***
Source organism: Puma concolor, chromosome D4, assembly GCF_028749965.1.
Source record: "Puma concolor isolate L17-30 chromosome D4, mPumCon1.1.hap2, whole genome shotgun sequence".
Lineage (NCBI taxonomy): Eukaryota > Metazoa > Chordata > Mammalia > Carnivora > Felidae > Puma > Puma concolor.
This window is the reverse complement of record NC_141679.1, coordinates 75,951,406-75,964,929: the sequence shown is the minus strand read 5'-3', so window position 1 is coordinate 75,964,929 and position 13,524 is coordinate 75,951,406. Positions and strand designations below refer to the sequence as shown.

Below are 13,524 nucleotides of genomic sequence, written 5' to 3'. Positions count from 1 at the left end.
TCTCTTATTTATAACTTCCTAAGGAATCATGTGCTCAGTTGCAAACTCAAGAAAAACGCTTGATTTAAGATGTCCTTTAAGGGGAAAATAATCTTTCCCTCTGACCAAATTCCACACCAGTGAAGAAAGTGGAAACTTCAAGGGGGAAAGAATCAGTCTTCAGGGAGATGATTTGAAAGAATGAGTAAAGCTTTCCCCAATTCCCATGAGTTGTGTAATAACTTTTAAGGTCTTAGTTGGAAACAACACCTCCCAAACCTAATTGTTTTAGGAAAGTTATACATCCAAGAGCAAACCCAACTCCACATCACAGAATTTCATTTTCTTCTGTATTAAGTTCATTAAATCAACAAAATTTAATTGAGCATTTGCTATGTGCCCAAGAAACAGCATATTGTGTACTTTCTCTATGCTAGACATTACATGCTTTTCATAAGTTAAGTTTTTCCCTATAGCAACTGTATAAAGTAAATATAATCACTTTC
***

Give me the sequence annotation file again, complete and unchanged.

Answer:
Source organism: Puma concolor, chromosome D4, assembly GCF_028749965.1.
Source record: "Puma concolor isolate L17-30 chromosome D4, mPumCon1.1.hap2, whole genome shotgun sequence".
Lineage (NCBI taxonomy): Eukaryota > Metazoa > Chordata > Mammalia > Carnivora > Felidae > Puma > Puma concolor.
This window is the reverse complement of record NC_141679.1, coordinates 75,951,406-75,964,929: the sequence shown is the minus strand read 5'-3', so window position 1 is coordinate 75,964,929 and position 13,524 is coordinate 75,951,406. Positions and strand designations below refer to the sequence as shown.

Below are 13,524 nucleotides of genomic sequence, written 5' to 3'. Positions count from 1 at the left end.
TCTCTTATTTATAACTTCCTAAGGAATCATGTGCTCAGTTGCAAACTCAAGAAAAACGCTTGATTTAAGATGTCCTTTAAGGGGAAAATAATCTTTCCCTCTGACCAAATTCCACACCAGTGAAGAAAGTGGAAACTTCAAGGGGGAAAGAATCAGTCTTCAGGGAGATGATTTGAAAGAATGAGTAAAGCTTTCCCCAATTCCCATGAGTTGTGTAATAACTTTTAAGGTCTTAGTTGGAAACAACACCTCCCAAACCTAATTGTTTTAGGAAAGTTATACATCCAAGAGCAAACCCAACTCCACATCACAGAATTTCATTTTCTTCTGTATTAAGTTCATTAAATCAACAAAATTTAATTGAGCATTTGCTATGTGCCCAAGAAACAGCATATTGTGTACTTTCTCTATGCTAGACATTACATGCTTTTCATAAGTTAAGTTTTTCCCTATAGCAACTGTATAAAGTAAATATAATCACTTTC